It’s always the same, you don’t see a record breaker in three or four years then two of them come along all at once
Standing at the top of a ski jump slope the height is truly shocking, television simply does not do the altitude, angle and distance justice. Personally being vertically challenged (or “a shortarse” as it’s more commonly known) I’ve never had much truck with height, something alien and wrong about the reality that the logical framework of the concept does nothing to diminish. It is a fear I’ve attempted to face and overcome with absolutely no success whatsoever, and quite a lot of vomiting.
World Record Broken Twice
• Peter Prevc beats record by 3.5m
• Anders Fannemel beats Prevc by 1.5m
• Severin Freund wins despite record breakers
The bungee jump was, looking back, a mistake, my abiding memory not one of the exhilarating rush of adrenaline as the ground jumped up at my face like a mugger on angel-dust, or of the sudden relief of being saved from turning into a piece of performance art called Pizza Of Nich, but of the face of the safety hunk in the gondola, whose expression during the entire ascent suspended from the crane they were using was one of pity and outright amusement at my evident wholesale terror. I even asked if I could jump feet first.
Standing at the top of a ski jump slope makes the bungee crane’s fifty meter extension above a pop festival look somewhat pathetic, and clutching the handrail I hurried away from what I still consider merely an interesting method of attempting to break your own neck in front of an audience whilst wearing lycra and carbon fibre. Of course this is a personal impression that is entirely countered by it being a fabulously watchable sport on television. With modern camera angles they might not do the sheer scale justice, but they do the speed and artistry perfectly well.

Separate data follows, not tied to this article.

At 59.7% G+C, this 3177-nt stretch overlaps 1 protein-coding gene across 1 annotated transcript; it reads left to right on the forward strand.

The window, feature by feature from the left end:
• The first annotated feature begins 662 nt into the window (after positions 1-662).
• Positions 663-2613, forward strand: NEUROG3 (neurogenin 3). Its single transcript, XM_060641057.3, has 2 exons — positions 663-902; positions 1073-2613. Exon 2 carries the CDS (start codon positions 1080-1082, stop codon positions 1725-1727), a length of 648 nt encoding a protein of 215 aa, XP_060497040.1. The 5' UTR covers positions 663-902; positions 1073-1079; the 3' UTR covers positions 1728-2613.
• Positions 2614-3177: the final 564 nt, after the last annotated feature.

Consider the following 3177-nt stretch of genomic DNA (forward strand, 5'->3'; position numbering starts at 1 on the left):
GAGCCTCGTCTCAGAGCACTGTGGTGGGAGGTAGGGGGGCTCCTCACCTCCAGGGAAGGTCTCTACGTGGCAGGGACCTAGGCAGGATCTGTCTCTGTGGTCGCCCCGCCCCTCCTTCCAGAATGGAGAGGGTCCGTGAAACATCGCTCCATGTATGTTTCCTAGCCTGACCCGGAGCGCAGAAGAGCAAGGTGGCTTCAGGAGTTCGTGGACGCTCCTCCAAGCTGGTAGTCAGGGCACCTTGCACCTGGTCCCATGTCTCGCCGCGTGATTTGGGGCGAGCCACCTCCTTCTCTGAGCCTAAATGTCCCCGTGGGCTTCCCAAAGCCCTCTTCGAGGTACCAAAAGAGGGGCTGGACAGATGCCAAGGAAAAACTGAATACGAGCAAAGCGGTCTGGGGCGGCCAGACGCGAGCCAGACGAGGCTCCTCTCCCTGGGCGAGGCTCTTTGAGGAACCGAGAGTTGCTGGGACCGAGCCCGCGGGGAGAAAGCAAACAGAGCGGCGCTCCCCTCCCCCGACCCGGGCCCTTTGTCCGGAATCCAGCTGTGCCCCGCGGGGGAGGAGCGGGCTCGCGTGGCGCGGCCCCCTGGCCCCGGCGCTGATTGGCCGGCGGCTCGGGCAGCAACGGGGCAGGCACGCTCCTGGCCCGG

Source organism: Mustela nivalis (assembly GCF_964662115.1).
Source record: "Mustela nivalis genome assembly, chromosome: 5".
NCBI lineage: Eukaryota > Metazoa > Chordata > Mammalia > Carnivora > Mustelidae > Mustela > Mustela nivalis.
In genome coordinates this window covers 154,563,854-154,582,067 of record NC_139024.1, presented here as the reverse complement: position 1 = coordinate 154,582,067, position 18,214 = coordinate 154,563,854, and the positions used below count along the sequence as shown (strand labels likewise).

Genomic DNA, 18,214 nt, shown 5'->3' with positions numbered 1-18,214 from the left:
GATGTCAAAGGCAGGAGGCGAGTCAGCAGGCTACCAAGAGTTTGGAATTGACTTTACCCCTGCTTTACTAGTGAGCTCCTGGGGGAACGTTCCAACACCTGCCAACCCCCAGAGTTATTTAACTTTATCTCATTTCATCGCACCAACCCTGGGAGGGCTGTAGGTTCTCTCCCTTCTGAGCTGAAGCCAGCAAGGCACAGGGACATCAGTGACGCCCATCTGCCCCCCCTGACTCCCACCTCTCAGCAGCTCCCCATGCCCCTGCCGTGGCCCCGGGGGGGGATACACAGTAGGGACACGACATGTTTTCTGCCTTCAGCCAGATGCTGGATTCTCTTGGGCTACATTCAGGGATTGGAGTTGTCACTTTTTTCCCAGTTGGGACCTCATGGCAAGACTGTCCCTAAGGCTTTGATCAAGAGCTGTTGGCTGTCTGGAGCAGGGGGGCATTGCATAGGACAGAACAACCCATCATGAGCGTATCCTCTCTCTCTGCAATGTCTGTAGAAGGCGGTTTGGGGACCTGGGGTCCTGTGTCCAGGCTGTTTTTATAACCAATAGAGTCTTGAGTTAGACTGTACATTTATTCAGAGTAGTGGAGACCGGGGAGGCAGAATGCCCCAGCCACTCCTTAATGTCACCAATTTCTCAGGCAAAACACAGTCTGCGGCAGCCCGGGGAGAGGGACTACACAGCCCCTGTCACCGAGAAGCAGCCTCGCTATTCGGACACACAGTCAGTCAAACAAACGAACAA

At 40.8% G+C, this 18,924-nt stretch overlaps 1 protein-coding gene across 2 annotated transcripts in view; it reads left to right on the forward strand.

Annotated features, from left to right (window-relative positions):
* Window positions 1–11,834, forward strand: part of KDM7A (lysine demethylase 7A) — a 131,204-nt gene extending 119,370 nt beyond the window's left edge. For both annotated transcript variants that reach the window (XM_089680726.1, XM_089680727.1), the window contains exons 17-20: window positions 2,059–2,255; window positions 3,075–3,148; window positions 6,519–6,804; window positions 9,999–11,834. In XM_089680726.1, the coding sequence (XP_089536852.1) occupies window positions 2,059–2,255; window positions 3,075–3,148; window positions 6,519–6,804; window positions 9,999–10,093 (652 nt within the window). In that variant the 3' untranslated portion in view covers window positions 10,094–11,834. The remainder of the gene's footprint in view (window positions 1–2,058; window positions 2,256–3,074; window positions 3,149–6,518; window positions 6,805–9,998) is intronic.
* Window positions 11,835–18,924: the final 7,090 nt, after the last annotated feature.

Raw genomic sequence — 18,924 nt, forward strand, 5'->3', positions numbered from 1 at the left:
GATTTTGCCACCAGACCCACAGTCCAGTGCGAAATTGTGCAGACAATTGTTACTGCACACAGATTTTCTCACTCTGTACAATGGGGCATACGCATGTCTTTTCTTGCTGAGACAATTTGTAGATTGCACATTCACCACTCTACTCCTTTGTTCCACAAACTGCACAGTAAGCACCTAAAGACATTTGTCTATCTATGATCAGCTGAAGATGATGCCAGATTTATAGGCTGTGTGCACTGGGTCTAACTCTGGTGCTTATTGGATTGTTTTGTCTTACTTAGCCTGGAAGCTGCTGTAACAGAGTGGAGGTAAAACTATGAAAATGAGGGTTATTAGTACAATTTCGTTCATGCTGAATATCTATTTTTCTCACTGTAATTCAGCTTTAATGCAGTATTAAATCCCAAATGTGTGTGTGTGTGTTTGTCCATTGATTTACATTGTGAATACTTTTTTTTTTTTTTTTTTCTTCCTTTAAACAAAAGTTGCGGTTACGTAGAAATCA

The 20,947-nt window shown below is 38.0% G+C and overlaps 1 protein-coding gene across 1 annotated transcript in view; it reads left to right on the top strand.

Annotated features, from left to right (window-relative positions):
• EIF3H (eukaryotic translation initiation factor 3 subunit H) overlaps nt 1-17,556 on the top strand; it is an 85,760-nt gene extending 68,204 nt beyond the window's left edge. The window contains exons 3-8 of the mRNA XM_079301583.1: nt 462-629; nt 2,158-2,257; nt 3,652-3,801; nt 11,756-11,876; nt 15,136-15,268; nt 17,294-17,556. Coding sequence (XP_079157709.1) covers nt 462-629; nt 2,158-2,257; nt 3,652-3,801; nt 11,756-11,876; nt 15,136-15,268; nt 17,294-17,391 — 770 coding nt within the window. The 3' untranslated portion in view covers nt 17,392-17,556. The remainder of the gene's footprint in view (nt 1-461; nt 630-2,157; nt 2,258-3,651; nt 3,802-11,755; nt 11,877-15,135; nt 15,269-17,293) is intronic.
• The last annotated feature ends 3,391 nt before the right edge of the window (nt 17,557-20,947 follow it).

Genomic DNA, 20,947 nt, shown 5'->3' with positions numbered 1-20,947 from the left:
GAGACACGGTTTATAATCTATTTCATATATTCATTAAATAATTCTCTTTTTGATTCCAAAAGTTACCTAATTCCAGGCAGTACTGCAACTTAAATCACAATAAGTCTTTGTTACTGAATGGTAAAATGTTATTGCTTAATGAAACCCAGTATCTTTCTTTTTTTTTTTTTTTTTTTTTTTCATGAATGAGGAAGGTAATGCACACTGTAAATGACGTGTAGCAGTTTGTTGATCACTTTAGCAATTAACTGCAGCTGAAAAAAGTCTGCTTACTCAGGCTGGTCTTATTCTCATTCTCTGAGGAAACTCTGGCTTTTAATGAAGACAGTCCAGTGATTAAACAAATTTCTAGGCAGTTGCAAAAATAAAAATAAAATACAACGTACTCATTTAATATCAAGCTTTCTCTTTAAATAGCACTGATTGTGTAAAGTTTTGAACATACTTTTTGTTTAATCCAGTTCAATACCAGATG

With the Nordic Skiing World Championships kicking off in Falun this week all eyes were on the hill at Vikersund, Norway, as the cream of the Ski jump sport came together in the World Cup event gambling news of a win here could take them into Falun with some momentum behind them, and there was no shortage of that as the competition saw some of the best jumps ever made, and threw predictions for the World Championships back on the desktop for reassessment, it was quite the warm up that means the competition in Falun will be red hot.
Longest Leaps Since 2011
The FIS Ski Flying World Cup event at Vikersund was well attended by massive crowds of enthusiasts and fans as the excitement of the World Championships bubbles over around the entire Nordic sports community, and the competition didn’t disappoint getting off to an eyebrow raising start with one competitor coming just half a meter short of the world record in qualifying. That was generally put down to the ideal conditions but it left a hunger amongst the top flight to see who could come closest to and perhaps exceed the record that stood since 2011.
It was Norway’s Johan Remen Evensen who had set that distance, some 246.5 meters, on the same hill four years ago, snatching it back from the first non-Scandinavian to have clasped the title, Austria’s Andreas Goldbreger, who gained it in 2000. That was almost instantly in danger and as the jumps went on the conditions did seem to lend themselves to some awesomely massive jumps, and the competitors knew that putting their all into this superb opportunity.